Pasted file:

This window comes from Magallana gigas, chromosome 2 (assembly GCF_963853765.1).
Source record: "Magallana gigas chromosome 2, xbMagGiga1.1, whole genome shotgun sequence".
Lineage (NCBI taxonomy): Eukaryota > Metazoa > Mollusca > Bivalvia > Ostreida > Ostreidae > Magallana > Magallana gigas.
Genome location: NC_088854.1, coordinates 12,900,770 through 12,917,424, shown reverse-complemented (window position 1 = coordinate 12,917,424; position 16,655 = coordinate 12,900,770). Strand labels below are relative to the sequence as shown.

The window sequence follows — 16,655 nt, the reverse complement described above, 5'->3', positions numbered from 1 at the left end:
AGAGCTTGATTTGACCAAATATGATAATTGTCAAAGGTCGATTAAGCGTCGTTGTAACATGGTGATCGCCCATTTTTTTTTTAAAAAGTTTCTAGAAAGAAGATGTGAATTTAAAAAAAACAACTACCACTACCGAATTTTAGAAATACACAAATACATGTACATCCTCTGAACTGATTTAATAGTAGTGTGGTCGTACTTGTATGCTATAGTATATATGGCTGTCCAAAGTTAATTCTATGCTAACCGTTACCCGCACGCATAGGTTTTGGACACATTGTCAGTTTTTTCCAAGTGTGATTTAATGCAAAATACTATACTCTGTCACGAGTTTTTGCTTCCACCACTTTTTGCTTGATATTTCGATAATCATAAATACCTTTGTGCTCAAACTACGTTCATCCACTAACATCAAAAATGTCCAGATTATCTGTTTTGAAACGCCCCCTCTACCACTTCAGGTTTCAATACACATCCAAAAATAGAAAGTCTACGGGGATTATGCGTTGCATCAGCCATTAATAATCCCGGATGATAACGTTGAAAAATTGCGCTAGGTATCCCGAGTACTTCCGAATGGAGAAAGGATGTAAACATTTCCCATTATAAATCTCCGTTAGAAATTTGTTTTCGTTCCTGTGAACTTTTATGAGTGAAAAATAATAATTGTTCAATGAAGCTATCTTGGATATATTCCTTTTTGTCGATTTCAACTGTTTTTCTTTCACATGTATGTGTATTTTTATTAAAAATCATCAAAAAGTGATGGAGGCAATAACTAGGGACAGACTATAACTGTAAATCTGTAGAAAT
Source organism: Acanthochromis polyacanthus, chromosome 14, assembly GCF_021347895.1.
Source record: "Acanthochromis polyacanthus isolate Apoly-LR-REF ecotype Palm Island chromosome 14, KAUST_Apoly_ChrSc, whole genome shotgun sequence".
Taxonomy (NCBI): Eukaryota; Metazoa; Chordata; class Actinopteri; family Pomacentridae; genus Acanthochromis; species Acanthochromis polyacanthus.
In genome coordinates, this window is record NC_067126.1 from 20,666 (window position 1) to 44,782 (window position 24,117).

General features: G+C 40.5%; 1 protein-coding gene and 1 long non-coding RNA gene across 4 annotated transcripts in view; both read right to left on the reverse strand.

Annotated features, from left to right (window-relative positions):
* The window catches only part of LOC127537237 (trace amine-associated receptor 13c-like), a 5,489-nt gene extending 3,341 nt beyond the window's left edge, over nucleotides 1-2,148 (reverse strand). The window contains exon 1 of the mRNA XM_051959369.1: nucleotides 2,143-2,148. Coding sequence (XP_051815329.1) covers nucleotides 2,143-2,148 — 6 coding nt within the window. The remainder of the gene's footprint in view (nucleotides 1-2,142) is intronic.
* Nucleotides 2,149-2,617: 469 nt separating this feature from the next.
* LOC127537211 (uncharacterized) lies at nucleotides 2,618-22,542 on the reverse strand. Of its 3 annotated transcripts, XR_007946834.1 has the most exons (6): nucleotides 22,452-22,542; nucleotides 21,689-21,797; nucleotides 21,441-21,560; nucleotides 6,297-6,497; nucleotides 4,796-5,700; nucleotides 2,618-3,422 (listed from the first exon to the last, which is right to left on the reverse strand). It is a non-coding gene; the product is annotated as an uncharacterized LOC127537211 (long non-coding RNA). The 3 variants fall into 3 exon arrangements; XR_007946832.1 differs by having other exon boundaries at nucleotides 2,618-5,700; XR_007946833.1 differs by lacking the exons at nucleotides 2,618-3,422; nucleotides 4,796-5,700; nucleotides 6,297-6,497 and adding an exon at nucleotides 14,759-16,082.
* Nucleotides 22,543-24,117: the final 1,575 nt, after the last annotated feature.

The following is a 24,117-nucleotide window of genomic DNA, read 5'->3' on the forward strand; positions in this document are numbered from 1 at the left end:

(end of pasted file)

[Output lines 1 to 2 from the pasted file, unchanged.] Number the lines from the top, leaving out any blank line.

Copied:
This window comes from Magallana gigas, chromosome 2 (assembly GCF_963853765.1).
Source record: "Magallana gigas chromosome 2, xbMagGiga1.1, whole genome shotgun sequence".